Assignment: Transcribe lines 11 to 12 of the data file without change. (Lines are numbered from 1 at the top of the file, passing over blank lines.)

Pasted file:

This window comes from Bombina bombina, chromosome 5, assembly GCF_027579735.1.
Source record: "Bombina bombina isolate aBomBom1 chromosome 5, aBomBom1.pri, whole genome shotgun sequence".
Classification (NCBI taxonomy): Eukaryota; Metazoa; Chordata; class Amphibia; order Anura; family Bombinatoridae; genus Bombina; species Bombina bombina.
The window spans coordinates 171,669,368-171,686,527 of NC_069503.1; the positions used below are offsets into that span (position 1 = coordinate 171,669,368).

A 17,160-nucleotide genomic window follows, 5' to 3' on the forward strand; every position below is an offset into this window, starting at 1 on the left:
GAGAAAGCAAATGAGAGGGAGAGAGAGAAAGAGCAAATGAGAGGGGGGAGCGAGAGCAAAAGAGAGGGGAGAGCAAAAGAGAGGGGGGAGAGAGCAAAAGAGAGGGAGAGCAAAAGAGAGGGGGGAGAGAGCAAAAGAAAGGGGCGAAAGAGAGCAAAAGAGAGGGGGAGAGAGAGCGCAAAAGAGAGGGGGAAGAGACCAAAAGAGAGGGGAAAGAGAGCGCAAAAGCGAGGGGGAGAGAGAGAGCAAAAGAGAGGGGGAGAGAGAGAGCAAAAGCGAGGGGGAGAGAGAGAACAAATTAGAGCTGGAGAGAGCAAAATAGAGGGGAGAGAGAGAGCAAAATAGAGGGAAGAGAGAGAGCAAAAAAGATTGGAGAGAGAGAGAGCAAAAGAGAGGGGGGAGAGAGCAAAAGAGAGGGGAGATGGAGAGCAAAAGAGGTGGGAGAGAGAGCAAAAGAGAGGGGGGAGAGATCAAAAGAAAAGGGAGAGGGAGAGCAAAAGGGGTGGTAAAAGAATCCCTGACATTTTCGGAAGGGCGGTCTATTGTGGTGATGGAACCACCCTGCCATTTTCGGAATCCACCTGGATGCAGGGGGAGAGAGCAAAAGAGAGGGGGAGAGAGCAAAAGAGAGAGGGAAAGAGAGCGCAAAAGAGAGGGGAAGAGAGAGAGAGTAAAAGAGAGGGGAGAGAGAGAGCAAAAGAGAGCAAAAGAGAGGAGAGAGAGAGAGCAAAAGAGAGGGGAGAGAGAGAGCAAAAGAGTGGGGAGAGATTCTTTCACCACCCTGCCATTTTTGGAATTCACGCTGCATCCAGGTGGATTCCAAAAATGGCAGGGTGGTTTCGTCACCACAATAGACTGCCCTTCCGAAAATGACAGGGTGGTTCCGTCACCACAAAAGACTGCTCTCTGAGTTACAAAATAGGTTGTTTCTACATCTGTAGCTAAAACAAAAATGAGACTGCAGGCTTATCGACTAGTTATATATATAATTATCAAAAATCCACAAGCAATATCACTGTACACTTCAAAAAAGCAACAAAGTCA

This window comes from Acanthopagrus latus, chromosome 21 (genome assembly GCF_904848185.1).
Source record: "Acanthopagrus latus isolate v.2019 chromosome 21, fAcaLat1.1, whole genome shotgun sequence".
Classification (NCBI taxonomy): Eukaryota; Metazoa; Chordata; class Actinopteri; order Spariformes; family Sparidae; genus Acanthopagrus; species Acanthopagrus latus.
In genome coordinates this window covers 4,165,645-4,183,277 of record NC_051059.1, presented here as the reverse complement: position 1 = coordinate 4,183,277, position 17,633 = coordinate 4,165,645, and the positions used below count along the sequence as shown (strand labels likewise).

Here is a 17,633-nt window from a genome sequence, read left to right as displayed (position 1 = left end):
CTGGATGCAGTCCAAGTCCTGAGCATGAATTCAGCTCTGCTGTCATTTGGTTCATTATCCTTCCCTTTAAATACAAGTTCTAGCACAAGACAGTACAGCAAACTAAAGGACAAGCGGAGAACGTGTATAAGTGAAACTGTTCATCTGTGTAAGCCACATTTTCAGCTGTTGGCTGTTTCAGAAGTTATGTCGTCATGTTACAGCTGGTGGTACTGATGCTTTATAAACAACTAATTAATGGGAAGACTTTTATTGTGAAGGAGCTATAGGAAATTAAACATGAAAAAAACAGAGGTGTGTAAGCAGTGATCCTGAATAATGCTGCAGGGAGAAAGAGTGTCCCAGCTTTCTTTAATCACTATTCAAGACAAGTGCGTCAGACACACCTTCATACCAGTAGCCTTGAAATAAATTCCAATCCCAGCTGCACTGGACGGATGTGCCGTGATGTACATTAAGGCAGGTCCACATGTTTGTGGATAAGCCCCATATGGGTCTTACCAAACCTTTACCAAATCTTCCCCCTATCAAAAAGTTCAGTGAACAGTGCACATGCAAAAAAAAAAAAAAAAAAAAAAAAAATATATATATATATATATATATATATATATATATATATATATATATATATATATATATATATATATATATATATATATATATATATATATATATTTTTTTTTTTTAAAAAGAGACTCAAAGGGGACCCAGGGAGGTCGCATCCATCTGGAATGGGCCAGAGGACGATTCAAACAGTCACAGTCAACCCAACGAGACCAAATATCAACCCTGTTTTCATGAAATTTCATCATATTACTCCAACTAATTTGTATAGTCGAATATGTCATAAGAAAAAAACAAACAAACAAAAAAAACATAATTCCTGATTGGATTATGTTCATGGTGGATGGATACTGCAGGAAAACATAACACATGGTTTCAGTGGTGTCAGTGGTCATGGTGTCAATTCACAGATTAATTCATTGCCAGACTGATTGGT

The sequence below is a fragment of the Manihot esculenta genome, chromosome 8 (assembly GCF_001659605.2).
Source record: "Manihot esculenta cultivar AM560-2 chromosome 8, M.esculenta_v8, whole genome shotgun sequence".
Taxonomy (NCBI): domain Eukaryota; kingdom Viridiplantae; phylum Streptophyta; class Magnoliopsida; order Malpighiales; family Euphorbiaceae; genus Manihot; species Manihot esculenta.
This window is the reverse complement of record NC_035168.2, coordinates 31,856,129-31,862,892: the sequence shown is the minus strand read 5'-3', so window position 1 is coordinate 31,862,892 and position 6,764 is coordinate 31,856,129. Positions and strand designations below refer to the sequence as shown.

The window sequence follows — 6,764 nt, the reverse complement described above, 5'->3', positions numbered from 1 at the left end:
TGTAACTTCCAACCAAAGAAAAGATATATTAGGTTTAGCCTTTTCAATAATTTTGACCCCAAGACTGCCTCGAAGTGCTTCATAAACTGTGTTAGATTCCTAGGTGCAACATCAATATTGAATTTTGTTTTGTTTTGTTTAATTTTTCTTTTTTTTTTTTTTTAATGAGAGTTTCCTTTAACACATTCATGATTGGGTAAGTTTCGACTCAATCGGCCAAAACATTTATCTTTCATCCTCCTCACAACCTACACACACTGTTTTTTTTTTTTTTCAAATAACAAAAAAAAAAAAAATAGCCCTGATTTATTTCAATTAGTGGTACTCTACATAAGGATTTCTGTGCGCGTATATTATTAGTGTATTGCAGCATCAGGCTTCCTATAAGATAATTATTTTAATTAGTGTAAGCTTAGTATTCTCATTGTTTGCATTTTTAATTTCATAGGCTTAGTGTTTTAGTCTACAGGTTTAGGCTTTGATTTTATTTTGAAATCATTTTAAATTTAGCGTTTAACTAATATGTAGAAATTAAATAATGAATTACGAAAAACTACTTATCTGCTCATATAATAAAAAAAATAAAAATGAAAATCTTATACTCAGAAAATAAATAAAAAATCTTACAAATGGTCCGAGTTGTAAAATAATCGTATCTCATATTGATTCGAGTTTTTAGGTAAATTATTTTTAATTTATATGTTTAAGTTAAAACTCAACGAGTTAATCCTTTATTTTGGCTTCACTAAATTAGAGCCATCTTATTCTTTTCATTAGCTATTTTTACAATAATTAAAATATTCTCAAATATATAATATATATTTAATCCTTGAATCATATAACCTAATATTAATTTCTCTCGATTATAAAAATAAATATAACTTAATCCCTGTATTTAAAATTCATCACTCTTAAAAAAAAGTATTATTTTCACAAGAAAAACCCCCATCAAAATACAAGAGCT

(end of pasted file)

Here is a 17,633-nt window from a genome sequence, read left to right as displayed (position 1 = left end):
CTGGATGCAGTCCAAGTCCTGAGCATGAATTCAGCTCTGCTGTCATTTGGTTCATTATCCTTCCCTTTAAATACAAGTTCTAGCACAAGACAGTACAGCAAACTAAAGGACAAGCGGAGAACGTGTATAAGTGAAACTGTTCATCTGTGTAAGCCACATTTTCAGCTGTTGGCTGTTTCAGAAGTTATGTCGTCATGTTACAGCTGGTGGTACTGATGCTTTATAAACAACTAATTAATGGGAAGACTTTTATTGTGAAGGAGCTATAGGAAATTAAACATGAAAAAAACAGAGGTGTGTAAGCAGTGATCCTGAATAATGCTGCAGGGAGAAAGAGTGTCCCAGCTTTCTTTAATCACTATTCAAGACAAGTGCGTCAGACACACCTTCATACCAGTAGCCTTGAAATAAATTCCAATCCCAGCTGCACTGGACGGATGTGCCGTGATGTACATTAAGGCAGGTCCACATGTTTGTGGATAAGCCCCATATGGGTCTTACCAAACCTTTACCAAATCTTCCCCCTATCAAAAAGTTCAGTGAACAGTGCACATGCAAAAAAAAAAAAAAAAAAAAAAAAAATATATATATATATATATATATATATATATATATATATATATATATATATATATATATATATATATATATATATATATATATATATATATATATTTTTTTTTTTTAAAAAGAGACTCAAAGGGGACCCAGGGAGGTCGCATCCATCTGGAATGGGCCAGAGGACGATTCAAACAGTCACAGTCAACCCAACGAGACCAAATATCAACCCTGTTTTCATGAAATTTCATCATATTACTCCAACTAATTTGTATAGTCGAATATGTCATAAGAAAAAAACAAACAAACAAAAAAAACATAATTCCTGATTGGATTATGTTCATGGTGGATGGATACTGCAGGAAAACATAACACATGGTTTCAGTGGTGTCAGTGGTCATGGTGTCAATTCACAGATTAATTCATTGCCAGACTGATTGGT